A Tale Of Two Bottles: Siren Craft Brew

Brewing and bottling beer doesn’t always go to plan and buying bottle conditioned beer can, on occasion, be a hit and miss affair.
Should it be though?
Should we as consumers expect every bottle to be perfect?
I’m not altogether convinced that we should.
Yes it’s extremely annoying and frustrating when you open a bottle you’ve paid a few quid for and it’s either flat, explosive or just plain off, but there’s a part of me that kind of likes that to happen now and again as it reaffirms that the producer is a human running a small business and trying to make the best possible product they can.
Or does it?
Maybe it’s just lackadaisical, half hearted workmanship.
I suppose it depends where the bad bottle comes from.
If it’s from a brewery you know and love you tend to accept that these things happen now and then, but if it’s from a brewery that’s new to you you tend to judge it far differently and are prone to label it, “a bad brewery.”
Is that a fair judgement?
I don’t think it is, but I know I’m guilty of doing the same thing.
A case in point.
Last night I had two bottles of beer by Siren Craft Brew, a brewery who I’ve drunk in the past and who I think are rather good at making beer.
The first one I opened was as flat as a pancake but instead of dismissing it out of hand I wrote the review you’ll see below.
I then opened my second bottle which poured beautifully and had nothing wrong with it.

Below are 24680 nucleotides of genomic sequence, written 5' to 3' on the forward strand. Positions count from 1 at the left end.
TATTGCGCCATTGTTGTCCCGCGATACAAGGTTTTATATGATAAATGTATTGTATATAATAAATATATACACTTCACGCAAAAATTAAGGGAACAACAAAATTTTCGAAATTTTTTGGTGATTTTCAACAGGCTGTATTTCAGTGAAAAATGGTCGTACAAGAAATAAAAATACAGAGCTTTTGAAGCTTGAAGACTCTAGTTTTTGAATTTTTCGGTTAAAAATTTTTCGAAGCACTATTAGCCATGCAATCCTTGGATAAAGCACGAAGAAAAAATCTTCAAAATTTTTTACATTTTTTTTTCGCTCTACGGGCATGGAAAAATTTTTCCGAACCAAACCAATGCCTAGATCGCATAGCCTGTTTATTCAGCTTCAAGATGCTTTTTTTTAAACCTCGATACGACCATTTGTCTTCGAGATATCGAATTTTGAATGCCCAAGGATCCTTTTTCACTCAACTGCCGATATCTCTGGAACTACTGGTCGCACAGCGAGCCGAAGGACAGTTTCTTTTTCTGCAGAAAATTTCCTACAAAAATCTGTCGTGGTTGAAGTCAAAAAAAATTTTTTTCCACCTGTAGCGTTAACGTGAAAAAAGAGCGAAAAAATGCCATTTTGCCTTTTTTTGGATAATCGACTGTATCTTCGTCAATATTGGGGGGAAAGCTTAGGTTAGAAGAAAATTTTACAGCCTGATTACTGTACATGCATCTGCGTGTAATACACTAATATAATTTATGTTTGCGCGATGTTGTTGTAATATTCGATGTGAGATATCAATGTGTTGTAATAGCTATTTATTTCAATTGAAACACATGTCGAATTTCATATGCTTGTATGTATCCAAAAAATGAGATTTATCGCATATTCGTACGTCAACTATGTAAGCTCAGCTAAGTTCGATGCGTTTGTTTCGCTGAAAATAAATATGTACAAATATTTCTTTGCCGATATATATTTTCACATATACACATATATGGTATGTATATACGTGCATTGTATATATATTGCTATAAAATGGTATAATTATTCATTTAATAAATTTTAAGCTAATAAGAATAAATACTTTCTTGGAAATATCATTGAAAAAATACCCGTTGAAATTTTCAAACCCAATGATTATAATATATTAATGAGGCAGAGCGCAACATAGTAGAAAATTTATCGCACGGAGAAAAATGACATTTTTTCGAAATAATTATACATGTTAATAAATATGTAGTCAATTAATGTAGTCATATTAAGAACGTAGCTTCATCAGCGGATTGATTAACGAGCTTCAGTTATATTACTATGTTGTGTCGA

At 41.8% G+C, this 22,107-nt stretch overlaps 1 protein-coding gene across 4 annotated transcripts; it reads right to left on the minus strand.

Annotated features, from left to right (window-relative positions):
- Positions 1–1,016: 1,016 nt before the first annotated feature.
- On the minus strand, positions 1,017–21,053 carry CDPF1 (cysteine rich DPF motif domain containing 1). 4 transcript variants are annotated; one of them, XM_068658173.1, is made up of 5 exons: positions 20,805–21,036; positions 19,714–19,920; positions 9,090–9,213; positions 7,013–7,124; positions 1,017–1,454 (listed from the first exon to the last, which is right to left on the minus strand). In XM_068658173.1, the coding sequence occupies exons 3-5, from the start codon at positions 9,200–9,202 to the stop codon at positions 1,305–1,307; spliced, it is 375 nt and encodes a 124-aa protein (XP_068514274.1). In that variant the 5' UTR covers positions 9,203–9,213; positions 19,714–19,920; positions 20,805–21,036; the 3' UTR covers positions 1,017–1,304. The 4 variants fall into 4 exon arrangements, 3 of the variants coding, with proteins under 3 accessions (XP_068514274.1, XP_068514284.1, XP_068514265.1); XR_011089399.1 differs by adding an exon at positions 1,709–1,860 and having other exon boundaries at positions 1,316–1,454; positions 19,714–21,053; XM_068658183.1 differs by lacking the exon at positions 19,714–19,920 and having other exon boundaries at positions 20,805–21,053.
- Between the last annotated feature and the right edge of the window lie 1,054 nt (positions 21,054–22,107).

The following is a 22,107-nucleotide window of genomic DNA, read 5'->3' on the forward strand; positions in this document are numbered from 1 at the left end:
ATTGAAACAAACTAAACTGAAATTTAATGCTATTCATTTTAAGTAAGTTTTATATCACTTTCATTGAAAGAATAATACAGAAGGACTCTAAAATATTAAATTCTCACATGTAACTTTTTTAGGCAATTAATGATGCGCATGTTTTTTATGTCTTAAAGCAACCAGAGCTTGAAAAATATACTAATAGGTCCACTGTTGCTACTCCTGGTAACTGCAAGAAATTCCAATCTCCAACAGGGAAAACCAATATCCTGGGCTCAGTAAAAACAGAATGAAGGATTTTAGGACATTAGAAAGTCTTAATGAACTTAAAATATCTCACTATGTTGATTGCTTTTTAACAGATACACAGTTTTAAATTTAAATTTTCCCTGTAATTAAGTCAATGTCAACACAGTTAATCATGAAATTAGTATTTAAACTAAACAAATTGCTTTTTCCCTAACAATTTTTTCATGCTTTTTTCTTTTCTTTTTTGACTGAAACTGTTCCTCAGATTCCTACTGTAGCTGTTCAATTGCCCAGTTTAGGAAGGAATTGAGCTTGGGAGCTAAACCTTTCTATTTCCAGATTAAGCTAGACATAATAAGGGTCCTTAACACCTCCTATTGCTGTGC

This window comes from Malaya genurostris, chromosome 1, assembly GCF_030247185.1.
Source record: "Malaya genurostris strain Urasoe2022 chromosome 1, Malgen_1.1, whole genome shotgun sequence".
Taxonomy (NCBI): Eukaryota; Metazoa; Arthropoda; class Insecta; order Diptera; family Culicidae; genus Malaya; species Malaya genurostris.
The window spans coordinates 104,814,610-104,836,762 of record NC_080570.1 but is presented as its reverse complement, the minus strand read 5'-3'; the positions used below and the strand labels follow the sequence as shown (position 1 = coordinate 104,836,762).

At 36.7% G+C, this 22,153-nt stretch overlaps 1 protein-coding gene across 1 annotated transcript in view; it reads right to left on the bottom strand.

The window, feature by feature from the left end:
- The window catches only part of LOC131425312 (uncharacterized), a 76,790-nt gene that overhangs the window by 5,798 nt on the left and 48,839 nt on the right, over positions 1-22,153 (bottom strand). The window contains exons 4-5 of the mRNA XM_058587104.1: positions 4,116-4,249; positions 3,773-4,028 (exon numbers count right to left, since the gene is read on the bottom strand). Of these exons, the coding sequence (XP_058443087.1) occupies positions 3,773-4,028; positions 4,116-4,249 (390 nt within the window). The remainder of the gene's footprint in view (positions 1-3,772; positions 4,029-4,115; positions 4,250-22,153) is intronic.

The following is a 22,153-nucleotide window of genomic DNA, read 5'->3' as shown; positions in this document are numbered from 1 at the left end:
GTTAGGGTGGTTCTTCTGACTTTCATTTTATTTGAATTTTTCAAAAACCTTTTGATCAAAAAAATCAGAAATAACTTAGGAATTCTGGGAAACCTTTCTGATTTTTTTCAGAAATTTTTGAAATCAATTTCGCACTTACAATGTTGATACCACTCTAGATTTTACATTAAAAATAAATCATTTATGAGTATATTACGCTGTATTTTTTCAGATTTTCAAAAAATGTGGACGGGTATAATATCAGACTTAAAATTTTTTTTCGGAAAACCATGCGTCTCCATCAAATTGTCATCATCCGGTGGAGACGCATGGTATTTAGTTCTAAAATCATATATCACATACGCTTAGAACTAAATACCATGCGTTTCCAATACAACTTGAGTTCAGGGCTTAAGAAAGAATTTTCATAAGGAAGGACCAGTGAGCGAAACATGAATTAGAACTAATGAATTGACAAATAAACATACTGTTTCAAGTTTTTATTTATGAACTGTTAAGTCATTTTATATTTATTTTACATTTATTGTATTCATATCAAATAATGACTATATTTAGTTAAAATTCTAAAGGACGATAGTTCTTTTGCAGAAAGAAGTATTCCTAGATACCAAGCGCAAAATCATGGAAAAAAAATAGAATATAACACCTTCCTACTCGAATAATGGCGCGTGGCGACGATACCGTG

I read them back this morning and had to wonder if I’d have reviewed that first bottle the same if it hadn’t been from a brewery I knew.
I’m not convinced that I would, and so I’m going to take a long hard look at myself and try and consider what I’ve said above when faced with my next gusher/dishwater bottle.
Here are the reviews I wrote last night.

Sound Wave Aussie IPASound Wave Aussie IPA (5.6%)
This little bottle of beer tastes superb.
It has a lovely soft chewy toffee malt caked in biscuits, and a mix of Australian hops, namely Ella, Summer, Galaxy and Vic Secret, that gives you a super citrus bitterness and underripe blackberry tartness that’s tongue twisting fun.
The smell is fresh and fruity.
All very good, all very nice, but unfortunately this bottle is completely flat and as such all this loveliness ends up feeling a bit damp.
What a shame.
I imagine it’s just that I grabbed a bad bottle.

Ryesing Tides IPARyesing Tides IPA (7.4%)
When Siren gets things right, it gets things really right.
This is a case in point.
Ryseing Tides is an IPA with rye that pours a delicious deep amber with a fluffy cloud for a head and a smell that’s mango, berries and Juicy Fruit chewing gum.
Unlike many rye based beers, the malting here isn’t overly earthy.
You do get that pumpernickel body and rich bran that’s slightly meaty with lots of sweet honey, but it’s not overpowering.
And the hops are a delight.
Fizzy jelly sweets, peach juice, grapefruit skins and a hint of morello cherry.
The finish is super fresh and lip smackingly bitter.
Ryesing Tides is very good indeed.

Source: Cotteridge Wines

About Simon Williams

Founder of CAMRGB. Member of The British Guild Of Beer Writers. Leftist bigmouth. Old and grumpy.
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